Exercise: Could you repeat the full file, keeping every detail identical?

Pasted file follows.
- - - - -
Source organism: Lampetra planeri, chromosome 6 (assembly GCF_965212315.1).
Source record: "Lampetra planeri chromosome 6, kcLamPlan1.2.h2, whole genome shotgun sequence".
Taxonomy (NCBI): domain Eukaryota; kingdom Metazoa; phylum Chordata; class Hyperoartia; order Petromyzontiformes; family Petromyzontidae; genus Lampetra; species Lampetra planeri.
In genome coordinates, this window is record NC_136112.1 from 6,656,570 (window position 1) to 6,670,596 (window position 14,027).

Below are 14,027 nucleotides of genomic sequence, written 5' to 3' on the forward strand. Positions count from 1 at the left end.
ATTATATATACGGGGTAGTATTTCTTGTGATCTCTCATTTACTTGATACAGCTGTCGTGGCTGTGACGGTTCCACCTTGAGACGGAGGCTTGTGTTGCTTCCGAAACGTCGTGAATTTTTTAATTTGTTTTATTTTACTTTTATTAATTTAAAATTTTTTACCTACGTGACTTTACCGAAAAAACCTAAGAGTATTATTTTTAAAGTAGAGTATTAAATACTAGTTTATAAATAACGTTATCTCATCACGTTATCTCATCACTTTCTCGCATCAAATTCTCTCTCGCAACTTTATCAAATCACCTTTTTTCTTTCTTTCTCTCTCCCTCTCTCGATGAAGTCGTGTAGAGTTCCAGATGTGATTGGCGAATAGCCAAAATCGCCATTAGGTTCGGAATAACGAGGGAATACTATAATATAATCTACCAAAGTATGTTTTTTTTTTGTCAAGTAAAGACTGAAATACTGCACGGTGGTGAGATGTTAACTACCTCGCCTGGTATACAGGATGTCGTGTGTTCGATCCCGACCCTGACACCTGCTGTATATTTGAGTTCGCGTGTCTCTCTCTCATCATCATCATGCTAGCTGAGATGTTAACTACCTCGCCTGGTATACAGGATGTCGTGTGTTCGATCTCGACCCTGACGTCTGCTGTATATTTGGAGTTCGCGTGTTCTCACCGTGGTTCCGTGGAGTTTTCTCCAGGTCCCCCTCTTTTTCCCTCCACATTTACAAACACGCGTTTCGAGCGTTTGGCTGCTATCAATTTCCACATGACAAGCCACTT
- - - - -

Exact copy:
Source organism: Lampetra planeri, chromosome 6 (assembly GCF_965212315.1).
Source record: "Lampetra planeri chromosome 6, kcLamPlan1.2.h2, whole genome shotgun sequence".
Taxonomy (NCBI): domain Eukaryota; kingdom Metazoa; phylum Chordata; class Hyperoartia; order Petromyzontiformes; family Petromyzontidae; genus Lampetra; species Lampetra planeri.
In genome coordinates, this window is record NC_136112.1 from 6,656,570 (window position 1) to 6,670,596 (window position 14,027).

Below are 14,027 nucleotides of genomic sequence, written 5' to 3' on the forward strand. Positions count from 1 at the left end.
ATTATATATACGGGGTAGTATTTCTTGTGATCTCTCATTTACTTGATACAGCTGTCGTGGCTGTGACGGTTCCACCTTGAGACGGAGGCTTGTGTTGCTTCCGAAACGTCGTGAATTTTTTAATTTGTTTTATTTTACTTTTATTAATTTAAAATTTTTTACCTACGTGACTTTACCGAAAAAACCTAAGAGTATTATTTTTAAAGTAGAGTATTAAATACTAGTTTATAAATAACGTTATCTCATCACGTTATCTCATCACTTTCTCGCATCAAATTCTCTCTCGCAACTTTATCAAATCACCTTTTTTCTTTCTTTCTCTCTCCCTCTCTCGATGAAGTCGTGTAGAGTTCCAGATGTGATTGGCGAATAGCCAAAATCGCCATTAGGTTCGGAATAACGAGGGAATACTATAATATAATCTACCAAAGTATGTTTTTTTTTTGTCAAGTAAAGACTGAAATACTGCACGGTGGTGAGATGTTAACTACCTCGCCTGGTATACAGGATGTCGTGTGTTCGATCCCGACCCTGACACCTGCTGTATATTTGAGTTCGCGTGTCTCTCTCTCATCATCATCATGCTAGCTGAGATGTTAACTACCTCGCCTGGTATACAGGATGTCGTGTGTTCGATCTCGACCCTGACGTCTGCTGTATATTTGGAGTTCGCGTGTTCTCACCGTGGTTCCGTGGAGTTTTCTCCAGGTCCCCCTCTTTTTCCCTCCACATTTACAAACACGCGTTTCGAGCGTTTGGCTGCTATCAATTTCCACATGACAAGCCACTT